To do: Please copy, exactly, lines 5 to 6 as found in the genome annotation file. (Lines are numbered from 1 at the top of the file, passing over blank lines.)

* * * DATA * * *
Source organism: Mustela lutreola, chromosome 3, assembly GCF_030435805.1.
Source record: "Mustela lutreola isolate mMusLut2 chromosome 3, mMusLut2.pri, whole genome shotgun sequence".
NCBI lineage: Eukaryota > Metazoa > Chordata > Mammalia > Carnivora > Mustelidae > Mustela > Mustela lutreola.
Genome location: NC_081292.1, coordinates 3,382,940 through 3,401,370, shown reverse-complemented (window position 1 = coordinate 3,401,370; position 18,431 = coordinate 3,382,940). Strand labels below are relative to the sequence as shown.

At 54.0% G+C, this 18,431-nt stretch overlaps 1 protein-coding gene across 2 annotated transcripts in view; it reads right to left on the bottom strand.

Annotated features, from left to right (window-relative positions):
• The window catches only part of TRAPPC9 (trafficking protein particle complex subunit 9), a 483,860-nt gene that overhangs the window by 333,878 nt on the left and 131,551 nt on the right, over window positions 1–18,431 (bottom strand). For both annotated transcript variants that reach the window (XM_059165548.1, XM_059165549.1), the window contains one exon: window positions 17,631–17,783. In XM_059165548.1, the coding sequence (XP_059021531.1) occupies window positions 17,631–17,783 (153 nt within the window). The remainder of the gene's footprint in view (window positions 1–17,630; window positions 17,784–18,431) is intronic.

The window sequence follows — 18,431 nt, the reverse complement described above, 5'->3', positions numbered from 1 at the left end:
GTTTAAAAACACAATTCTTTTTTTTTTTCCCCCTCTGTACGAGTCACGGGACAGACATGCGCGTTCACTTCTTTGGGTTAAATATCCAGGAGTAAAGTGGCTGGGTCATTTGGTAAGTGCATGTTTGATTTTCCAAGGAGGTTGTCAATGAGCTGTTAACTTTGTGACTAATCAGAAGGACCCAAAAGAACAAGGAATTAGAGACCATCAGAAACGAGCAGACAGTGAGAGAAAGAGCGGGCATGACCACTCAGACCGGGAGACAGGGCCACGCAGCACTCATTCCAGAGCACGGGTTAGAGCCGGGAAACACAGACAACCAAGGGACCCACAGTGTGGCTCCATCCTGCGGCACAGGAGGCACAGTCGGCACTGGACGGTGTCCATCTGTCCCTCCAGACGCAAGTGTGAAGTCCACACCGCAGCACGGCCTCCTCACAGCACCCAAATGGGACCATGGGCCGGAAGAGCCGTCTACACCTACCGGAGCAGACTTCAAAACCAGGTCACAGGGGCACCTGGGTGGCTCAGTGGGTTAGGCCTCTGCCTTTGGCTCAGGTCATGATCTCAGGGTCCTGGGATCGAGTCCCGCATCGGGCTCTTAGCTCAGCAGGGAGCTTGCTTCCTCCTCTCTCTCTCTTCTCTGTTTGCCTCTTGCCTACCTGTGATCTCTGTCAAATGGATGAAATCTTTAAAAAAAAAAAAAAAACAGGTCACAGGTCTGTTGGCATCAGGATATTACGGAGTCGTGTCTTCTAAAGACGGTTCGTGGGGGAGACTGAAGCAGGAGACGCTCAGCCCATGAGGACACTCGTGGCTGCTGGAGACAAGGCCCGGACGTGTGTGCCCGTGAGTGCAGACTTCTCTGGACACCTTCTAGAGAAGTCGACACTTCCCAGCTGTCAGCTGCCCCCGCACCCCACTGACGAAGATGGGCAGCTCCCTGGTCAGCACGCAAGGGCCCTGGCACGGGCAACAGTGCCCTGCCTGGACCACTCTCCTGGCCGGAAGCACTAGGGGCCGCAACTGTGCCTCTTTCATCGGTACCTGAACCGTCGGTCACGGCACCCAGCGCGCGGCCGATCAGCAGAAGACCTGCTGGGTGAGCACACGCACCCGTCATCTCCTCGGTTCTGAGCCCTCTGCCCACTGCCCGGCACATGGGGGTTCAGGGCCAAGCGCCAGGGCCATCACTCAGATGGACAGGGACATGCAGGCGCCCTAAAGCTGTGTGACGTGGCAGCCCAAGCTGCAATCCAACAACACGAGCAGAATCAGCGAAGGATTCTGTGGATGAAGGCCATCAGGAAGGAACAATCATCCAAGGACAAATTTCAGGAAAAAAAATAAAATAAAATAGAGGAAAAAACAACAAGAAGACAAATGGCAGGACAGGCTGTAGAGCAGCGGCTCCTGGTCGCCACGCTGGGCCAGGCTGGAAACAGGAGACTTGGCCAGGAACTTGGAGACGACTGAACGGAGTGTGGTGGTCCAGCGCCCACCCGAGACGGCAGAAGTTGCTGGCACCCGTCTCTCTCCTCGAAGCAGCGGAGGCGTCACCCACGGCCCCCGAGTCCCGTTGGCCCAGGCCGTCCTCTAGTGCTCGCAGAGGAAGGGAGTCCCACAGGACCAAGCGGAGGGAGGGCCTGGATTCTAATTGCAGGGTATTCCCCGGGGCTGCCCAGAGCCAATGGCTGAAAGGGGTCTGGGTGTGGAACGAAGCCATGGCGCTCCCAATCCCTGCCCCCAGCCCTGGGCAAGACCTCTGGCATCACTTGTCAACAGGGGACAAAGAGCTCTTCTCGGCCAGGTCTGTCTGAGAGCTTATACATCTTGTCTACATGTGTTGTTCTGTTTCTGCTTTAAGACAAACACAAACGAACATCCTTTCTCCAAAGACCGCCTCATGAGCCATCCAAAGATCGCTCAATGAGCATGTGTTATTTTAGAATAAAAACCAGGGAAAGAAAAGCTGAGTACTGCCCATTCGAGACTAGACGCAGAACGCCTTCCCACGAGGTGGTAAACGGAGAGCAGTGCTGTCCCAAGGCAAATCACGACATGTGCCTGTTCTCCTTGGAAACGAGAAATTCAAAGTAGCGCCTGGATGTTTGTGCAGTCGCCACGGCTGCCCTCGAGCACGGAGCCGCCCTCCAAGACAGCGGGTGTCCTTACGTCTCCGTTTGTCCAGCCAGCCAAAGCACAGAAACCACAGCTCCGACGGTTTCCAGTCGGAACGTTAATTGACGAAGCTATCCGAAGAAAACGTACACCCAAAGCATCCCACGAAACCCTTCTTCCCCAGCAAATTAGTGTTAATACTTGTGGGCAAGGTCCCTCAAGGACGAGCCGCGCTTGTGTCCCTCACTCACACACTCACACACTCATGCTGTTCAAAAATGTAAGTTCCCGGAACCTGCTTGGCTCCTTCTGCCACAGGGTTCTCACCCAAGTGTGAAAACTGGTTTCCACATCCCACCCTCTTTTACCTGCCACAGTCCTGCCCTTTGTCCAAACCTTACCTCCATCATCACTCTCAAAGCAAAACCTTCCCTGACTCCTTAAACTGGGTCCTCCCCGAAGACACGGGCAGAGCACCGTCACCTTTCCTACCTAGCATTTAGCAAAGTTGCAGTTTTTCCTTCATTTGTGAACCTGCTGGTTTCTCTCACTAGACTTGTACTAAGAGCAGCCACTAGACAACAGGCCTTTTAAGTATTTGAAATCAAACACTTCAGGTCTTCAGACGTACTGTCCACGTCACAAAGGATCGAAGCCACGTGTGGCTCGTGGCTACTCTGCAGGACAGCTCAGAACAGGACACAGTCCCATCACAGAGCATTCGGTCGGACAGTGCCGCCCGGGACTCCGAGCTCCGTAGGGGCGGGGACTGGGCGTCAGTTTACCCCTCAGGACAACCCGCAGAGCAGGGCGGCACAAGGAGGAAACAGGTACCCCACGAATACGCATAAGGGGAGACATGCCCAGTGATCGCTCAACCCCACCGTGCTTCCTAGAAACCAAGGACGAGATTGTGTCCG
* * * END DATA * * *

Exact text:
At 54.0% G+C, this 18,431-nt stretch overlaps 1 protein-coding gene across 2 annotated transcripts in view; it reads right to left on the bottom strand.

Annotated features, from left to right (window-relative positions):